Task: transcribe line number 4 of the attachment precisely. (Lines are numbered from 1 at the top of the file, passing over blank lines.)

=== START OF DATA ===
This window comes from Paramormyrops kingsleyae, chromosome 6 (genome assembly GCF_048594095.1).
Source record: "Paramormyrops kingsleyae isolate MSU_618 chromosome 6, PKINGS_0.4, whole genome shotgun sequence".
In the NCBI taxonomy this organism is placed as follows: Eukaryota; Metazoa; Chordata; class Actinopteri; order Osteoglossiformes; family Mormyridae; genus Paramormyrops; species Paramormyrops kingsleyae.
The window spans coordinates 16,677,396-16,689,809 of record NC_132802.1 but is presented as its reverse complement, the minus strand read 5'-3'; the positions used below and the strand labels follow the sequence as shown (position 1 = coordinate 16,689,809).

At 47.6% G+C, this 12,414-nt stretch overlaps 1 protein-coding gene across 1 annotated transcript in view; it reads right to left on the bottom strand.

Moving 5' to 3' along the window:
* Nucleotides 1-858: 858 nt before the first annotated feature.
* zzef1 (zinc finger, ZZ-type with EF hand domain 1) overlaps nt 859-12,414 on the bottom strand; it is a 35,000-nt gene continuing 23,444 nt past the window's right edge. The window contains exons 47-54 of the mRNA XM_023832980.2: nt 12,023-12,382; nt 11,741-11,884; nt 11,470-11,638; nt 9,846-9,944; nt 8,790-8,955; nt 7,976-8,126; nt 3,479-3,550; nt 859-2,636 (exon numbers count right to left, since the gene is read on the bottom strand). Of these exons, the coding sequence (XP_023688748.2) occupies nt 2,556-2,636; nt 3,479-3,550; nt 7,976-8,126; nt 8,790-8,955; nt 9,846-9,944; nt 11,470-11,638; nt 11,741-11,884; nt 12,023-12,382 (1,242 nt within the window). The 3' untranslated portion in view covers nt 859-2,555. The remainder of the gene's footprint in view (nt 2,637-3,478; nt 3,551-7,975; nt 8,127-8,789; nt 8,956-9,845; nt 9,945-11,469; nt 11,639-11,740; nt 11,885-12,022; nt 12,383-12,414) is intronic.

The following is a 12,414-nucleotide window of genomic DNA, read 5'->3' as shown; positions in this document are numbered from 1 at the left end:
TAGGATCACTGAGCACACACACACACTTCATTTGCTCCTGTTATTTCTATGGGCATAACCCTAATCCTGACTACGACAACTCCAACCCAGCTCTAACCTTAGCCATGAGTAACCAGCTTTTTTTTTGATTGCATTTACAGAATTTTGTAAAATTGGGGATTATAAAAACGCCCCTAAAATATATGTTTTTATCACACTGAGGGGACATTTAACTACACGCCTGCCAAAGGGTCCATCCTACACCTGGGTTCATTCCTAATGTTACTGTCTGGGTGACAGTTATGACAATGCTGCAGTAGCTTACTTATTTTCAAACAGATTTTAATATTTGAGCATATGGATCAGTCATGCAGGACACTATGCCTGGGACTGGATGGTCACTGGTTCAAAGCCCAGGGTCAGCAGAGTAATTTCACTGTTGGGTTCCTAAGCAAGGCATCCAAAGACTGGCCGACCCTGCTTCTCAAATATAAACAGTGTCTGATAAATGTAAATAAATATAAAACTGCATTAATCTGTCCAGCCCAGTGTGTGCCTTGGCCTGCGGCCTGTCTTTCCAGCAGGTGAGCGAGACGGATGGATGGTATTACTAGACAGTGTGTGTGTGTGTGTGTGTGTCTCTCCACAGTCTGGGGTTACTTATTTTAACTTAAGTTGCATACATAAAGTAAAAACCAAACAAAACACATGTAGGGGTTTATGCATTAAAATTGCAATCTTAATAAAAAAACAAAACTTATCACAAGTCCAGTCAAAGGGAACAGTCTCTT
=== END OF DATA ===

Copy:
The window spans coordinates 16,677,396-16,689,809 of record NC_132802.1 but is presented as its reverse complement, the minus strand read 5'-3'; the positions used below and the strand labels follow the sequence as shown (position 1 = coordinate 16,689,809).